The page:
P. D. Elliott’s novel, Too Much to Ask was published on 5 February 2021.
P.D Elliott kindly answered a few of my questions.
1. Tell us a little about Too Much to Ask.
Too Much To Ask is an emotional rollercoaster of love, loss and new life.
It’s a story told from the perspectives of both an ambitious young Manchester journalist, Christy Jackson, and a mature property developer, James Louden.
Falling in love, life together promises perfection. Until James makes a tragic discovery which leads Christy to issue an ultimatum. As he descends into depression, she faces a daunting future. Can they recapture the life they’ve lost? Is it too much to ask?
As one reviewer wrote, ‘Christy and James felt like real people who I might know or meet in the local pub.’
Too Much To Ask is the first of a (planned) trilogy with Too Much To Risk due out in the summer and Too Much To Lose towards the end of the year.
2. What inspired the book?
With a background in psychology – and before turning to journalism – I worked as a Probation Officer where the effects of drug and alcohol issues on mental health and relationships were all too clear. And, having volunteered on a national suicide helpline, I was deeply concerned over the reported rise in young male suicides. So it became somehow inevitable that those two strands would weave their way into the storyline.
3. Are you a plan, plan, plan writer or do you sit down and see where the words take you?
I’d love to be a rigorous planner. And I do try. But the bones of the storyline are often hijacked by my characters who take me down avenues I hadn’t anticipated.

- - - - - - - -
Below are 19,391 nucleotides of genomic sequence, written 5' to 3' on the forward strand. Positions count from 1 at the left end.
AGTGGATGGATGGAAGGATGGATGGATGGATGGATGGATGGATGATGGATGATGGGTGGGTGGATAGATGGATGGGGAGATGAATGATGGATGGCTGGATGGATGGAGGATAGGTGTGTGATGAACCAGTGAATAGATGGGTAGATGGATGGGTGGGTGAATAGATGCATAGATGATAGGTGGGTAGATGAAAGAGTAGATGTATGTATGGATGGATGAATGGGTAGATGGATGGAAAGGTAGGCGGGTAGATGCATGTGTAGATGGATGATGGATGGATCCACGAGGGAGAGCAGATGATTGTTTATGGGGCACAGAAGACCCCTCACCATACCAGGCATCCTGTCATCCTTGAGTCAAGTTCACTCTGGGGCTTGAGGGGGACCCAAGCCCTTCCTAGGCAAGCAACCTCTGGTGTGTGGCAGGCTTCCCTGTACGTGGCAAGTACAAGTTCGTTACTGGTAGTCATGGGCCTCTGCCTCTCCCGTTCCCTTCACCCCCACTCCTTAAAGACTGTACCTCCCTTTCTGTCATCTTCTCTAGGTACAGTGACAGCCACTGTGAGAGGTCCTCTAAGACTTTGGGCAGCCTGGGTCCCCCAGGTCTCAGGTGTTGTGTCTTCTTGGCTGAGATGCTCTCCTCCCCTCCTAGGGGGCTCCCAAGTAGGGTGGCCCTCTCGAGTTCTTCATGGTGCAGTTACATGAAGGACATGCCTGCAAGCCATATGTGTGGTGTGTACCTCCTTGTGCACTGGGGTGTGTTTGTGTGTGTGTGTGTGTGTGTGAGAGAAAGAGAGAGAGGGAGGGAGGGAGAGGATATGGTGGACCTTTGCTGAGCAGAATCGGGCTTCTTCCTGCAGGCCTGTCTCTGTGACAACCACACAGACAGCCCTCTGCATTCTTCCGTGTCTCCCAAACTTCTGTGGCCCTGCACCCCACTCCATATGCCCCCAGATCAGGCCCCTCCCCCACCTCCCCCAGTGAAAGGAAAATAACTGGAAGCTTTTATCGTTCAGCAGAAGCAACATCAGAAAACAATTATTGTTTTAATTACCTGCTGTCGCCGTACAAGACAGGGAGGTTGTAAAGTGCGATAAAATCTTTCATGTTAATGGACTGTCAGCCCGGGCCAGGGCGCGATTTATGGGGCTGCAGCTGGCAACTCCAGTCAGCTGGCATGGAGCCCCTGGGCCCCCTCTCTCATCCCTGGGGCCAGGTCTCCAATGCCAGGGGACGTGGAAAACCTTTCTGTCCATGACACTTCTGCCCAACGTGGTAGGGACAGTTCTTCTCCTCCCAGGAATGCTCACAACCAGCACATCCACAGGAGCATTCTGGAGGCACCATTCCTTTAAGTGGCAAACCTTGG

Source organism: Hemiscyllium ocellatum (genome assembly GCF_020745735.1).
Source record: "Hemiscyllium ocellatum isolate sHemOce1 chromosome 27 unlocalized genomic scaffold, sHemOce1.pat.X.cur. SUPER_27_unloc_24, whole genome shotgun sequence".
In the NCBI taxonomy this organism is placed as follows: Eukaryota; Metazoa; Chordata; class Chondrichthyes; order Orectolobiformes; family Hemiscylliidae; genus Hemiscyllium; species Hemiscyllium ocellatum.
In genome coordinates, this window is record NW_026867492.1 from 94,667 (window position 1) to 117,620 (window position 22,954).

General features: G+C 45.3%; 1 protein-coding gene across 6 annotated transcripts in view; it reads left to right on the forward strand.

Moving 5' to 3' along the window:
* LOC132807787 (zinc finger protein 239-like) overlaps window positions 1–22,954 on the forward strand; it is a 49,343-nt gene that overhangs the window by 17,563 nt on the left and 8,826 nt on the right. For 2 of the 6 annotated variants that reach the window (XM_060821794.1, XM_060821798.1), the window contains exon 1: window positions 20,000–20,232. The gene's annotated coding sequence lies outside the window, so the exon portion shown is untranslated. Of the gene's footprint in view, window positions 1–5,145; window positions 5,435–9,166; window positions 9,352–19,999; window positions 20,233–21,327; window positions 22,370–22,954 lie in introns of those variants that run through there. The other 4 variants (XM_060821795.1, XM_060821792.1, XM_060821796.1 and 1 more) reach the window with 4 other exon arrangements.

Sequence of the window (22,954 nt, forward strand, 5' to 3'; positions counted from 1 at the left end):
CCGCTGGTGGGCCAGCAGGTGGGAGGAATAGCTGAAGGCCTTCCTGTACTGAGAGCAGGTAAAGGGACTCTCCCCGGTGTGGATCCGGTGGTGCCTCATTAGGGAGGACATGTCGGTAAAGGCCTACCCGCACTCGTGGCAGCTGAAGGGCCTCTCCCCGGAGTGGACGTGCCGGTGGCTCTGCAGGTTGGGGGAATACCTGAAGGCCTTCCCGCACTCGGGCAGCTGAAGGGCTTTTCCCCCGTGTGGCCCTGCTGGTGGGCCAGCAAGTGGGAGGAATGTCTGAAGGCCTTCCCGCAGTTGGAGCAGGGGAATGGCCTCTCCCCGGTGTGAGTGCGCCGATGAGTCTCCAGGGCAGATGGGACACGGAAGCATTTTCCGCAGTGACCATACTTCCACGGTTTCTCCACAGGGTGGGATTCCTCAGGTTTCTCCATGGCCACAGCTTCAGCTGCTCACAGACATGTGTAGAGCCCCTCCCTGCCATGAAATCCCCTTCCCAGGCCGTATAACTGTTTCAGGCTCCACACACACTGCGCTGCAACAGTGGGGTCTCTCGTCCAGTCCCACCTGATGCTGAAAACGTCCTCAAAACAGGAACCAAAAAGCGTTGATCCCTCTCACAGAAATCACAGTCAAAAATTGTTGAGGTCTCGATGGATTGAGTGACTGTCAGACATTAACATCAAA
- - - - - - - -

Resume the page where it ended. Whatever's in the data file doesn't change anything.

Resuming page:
4. Is there anything about the process of publishing a book that surprised you?
Probably the length of time spent seeking an agent before a publisher even nibbles. It’s a frustrating – and sometimes demoralising – path which calls for patience, perseverance and resilience.
5. What do you do when you aren’t writing? What do you do to relax and get away from it all?
My greatest delights are spending time with my family and friends and visiting France. But, as we all know, during the pandemic those pleasures have been curtailed so reading’s been my escape. Reading and having very long philosophical debates with my husband. And I’m lucky to live in a small village with fields all around where our old labrador and I can take gentle walks.
6. If you could only read one book for the rest of your life which book would it be?
An almost impossible question to answer! Though I feel I ought to choose something erudite, if I’m honest I’d probably plump for anything by Joanna Trollope. To me, her writing’s so elegantly accessible and relationship-led I can recognise – and often identify with – her characters and their lives.
7. I like to end my Q&As with the same question so here we go. During all the Q&As and interviews you’ve done what question have you not been asked that you wish had been asked – and what’s the answer?
Wow. That’s a biggie! Possibly, based on years of contact with writers, ‘what compels you to write?’
It’s a solitary, sometimes dispiriting, demanding occupation yet it can offer such satisfaction and elation that it becomes an addiction.
Maya Angelou summed it up when she said, ‘There is no greater agony than bearing an untold story inside you.’
About the Book
When ambitious young journalist, Christy Jackson and mature property developer James Louden fall in love, life promises perfection. Until James makes a tragic discovery and Christy issues an ultimatum. As James descends into depression, Christy faces a daunting future. Can they recapture the life they’ve lost? Is it too much to ask?